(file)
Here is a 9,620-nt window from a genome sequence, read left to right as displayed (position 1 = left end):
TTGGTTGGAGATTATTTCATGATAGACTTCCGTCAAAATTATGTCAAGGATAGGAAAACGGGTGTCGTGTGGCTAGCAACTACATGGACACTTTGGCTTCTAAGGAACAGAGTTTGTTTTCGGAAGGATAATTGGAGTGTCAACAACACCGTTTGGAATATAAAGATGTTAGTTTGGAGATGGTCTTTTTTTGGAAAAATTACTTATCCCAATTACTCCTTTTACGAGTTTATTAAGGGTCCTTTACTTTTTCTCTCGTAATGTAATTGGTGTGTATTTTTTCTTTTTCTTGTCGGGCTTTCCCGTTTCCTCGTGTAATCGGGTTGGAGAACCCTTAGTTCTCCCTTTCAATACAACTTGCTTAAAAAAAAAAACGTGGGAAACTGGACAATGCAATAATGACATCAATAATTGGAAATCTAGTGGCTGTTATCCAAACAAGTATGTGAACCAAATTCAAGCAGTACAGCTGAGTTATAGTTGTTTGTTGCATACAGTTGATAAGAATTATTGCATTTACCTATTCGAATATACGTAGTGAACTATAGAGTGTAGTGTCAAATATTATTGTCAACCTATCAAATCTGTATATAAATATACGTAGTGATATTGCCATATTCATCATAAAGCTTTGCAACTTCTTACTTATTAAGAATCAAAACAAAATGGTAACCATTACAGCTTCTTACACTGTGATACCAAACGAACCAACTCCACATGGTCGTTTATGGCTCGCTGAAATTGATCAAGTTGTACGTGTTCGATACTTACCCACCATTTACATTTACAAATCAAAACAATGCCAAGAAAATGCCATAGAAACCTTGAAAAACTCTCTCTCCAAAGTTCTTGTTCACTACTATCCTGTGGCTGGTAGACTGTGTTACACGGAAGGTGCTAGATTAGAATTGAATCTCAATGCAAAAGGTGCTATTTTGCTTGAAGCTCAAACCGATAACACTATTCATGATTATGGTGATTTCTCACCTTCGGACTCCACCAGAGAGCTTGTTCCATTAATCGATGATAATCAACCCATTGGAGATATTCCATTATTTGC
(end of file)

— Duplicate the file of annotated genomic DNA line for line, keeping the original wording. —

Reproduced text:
Here is a 9,620-nt window from a genome sequence, read left to right as displayed (position 1 = left end):
TTGGTTGGAGATTATTTCATGATAGACTTCCGTCAAAATTATGTCAAGGATAGGAAAACGGGTGTCGTGTGGCTAGCAACTACATGGACACTTTGGCTTCTAAGGAACAGAGTTTGTTTTCGGAAGGATAATTGGAGTGTCAACAACACCGTTTGGAATATAAAGATGTTAGTTTGGAGATGGTCTTTTTTTGGAAAAATTACTTATCCCAATTACTCCTTTTACGAGTTTATTAAGGGTCCTTTACTTTTTCTCTCGTAATGTAATTGGTGTGTATTTTTTCTTTTTCTTGTCGGGCTTTCCCGTTTCCTCGTGTAATCGGGTTGGAGAACCCTTAGTTCTCCCTTTCAATACAACTTGCTTAAAAAAAAAAACGTGGGAAACTGGACAATGCAATAATGACATCAATAATTGGAAATCTAGTGGCTGTTATCCAAACAAGTATGTGAACCAAATTCAAGCAGTACAGCTGAGTTATAGTTGTTTGTTGCATACAGTTGATAAGAATTATTGCATTTACCTATTCGAATATACGTAGTGAACTATAGAGTGTAGTGTCAAATATTATTGTCAACCTATCAAATCTGTATATAAATATACGTAGTGATATTGCCATATTCATCATAAAGCTTTGCAACTTCTTACTTATTAAGAATCAAAACAAAATGGTAACCATTACAGCTTCTTACACTGTGATACCAAACGAACCAACTCCACATGGTCGTTTATGGCTCGCTGAAATTGATCAAGTTGTACGTGTTCGATACTTACCCACCATTTACATTTACAAATCAAAACAATGCCAAGAAAATGCCATAGAAACCTTGAAAAACTCTCTCTCCAAAGTTCTTGTTCACTACTATCCTGTGGCTGGTAGACTGTGTTACACGGAAGGTGCTAGATTAGAATTGAATCTCAATGCAAAAGGTGCTATTTTGCTTGAAGCTCAAACCGATAACACTATTCATGATTATGGTGATTTCTCACCTTCGGACTCCACCAGAGAGCTTGTTCCATTAATCGATGATAATCAACCCATTGGAGATATTCCATTATTTGC